Italian Prime Minister Romano Prodi became the first European leader on Wednesday to say explicitly that Israel should remain a Jewish state, a statement that implied acceptance of Israel's rejection of the Palestinian claim for a right of refugee return. His remarks came just a day after UN Secretary-General Kofi Annan called for "a solution that respects the rights of Palestinian refugees and is consistent with the two-state solution and with the character of the states in the region." The Jerusalem Post first reported last week that Prodi had said in a private meeting earlier in the month that Israel needed not only security guarantees in order to reach an agreement with the Palestinians, but also guarantees of its right to remain a Jewish state. Diplomatic officials at the time expressed the hope that Prodi would make this statement public, which he did after holding a meeting with Prime Minister Ehud Olmert in Rome.
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Prodi said Italy recognized Israel as a Jewish state, and also "recognized the need for there to be a continuation of this in the future."
US President George W. Bush made a similar commitment to prime minister Ariel Sharon in 2004, and since then Israel has been trying to pry similar statements from European leaders.
Prodi's comments came during a one-day visit by Olmert to Rome, where he also met in the Vatican with Pope Benedict XVI and other leading Vatican and Italian officials.
Olmert, who called Prodi a friend with a "deep relationship with Israel," said Prodi's statement "moved him."
Afterward, in a briefing with Israeli journalists, Olmert said there was "no question, no doubt" that when someone said he recognized the Jewish character of Israel he was rejecting the Palestinian "right of return" demand.
Olmert, who developed a relationship with Prodi when he was president of the European Commission, characterized the meeting as "exceptional" and - in a gesture rare at these types of press conferences - hugged him at the end. He said there was "agreement" with Prodi on all issues.
Prodi, like German chancellor Angela Merkel the day before, said Italy continued to see the road map as the basis of the diplomatic process, and remained committed to the three conditions the Quartet had set for recognizing the PA government - recognizing Israel, forswearing terrorism and accepting previous agreements.
With the heads of the EU countries scheduled to meet in Brussels on Thursday and discuss the Mideast, these types of commitments - according to Israeli diplomatic officials - are important in light of attempts by other countries, such as Spain, to put forth their own initiative.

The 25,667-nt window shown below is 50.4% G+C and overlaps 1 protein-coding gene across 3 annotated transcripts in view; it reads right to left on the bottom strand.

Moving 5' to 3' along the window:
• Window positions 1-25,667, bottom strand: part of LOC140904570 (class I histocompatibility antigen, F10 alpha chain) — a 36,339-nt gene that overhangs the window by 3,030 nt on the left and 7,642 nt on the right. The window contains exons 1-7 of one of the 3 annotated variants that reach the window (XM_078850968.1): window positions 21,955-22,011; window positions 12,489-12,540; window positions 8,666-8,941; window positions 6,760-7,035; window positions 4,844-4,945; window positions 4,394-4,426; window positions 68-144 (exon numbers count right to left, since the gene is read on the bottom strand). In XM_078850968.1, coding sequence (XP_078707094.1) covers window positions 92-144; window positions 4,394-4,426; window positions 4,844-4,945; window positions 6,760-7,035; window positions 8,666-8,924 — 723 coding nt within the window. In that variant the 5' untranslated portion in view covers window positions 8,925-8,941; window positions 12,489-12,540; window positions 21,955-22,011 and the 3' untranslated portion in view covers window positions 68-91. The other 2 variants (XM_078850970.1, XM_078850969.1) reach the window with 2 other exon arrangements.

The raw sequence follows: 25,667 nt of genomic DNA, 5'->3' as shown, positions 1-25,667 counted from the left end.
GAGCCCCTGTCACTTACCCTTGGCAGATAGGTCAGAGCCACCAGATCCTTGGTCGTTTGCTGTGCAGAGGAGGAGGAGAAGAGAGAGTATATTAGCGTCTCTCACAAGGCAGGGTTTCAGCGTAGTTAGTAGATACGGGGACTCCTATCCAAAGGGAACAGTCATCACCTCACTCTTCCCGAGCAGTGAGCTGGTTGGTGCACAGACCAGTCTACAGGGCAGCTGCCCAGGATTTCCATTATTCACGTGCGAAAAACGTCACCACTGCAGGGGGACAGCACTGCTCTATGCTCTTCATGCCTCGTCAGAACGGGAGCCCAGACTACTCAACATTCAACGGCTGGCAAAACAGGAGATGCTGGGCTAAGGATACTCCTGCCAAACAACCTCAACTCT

One of the ideas in the recent Spanish initiative was a call for the convening of an international conference on the Middle East, something Prodi said was premature.
Instead, he said, what was needed were "small steps," which should include easing the humanitarian situation in Gaza, opening up border crossings and a "release of prisoners and captives."
He said the status quo was unacceptable, and that Israel needed to be "generous" in taking steps to move the process forward.
Prodi, like Merkel, also came out strongly against the Holocaust denial conference in Iran, saying it "infuriated" him and that he "unequivocally rejects it."
Olmert termed the conference a manifestation of the "brutal anti-Semitism that characterizes" the Iranian government.
Prodi was more equivocal, however, when talking about sanctions against Iran. He said that since Italy would become a member of the UN Security Council in January, it would be more actively involved in the issue. Prodi said he was in favor of targeted sanctions aimed specifically at Iran's nuclear program.
Italy is Iran's leading trading partner in Europe, with the level of trade - according to Israeli sources - reaching some $8 billion a year. Olmert said the issue was discussed extensively in the meeting, and that he was assured that Italy would be a part of efforts agreed upon by Europe and the UN.
Olmert also said that at a certain point Italy would have to come to the decision that its business interests might suffer in order to preserve what it stands for in the world.
Olmert also said Italy's trade with Iran was only 2.5 percent of its global trade, and that the damage caused by sanctions on Iran would not be that great to the Italian economy.
Regarding the meeting with the pope in the Vatican, Olmert said it was "moving and encouraging. I found someone who was very well aware of all the details of developments in the Middle East."
The pope, according to Olmert's office, also came out strongly against the Holocaust denial conference, and the two discussed the possibility that the pope would address the issue in his next homily.
Olmert called on the pope to encourage pilgrimages to Israel, and also invited him to visit.
According to Olmert, the pope agreed in principle but said that a time for such a visit needed to be worked out.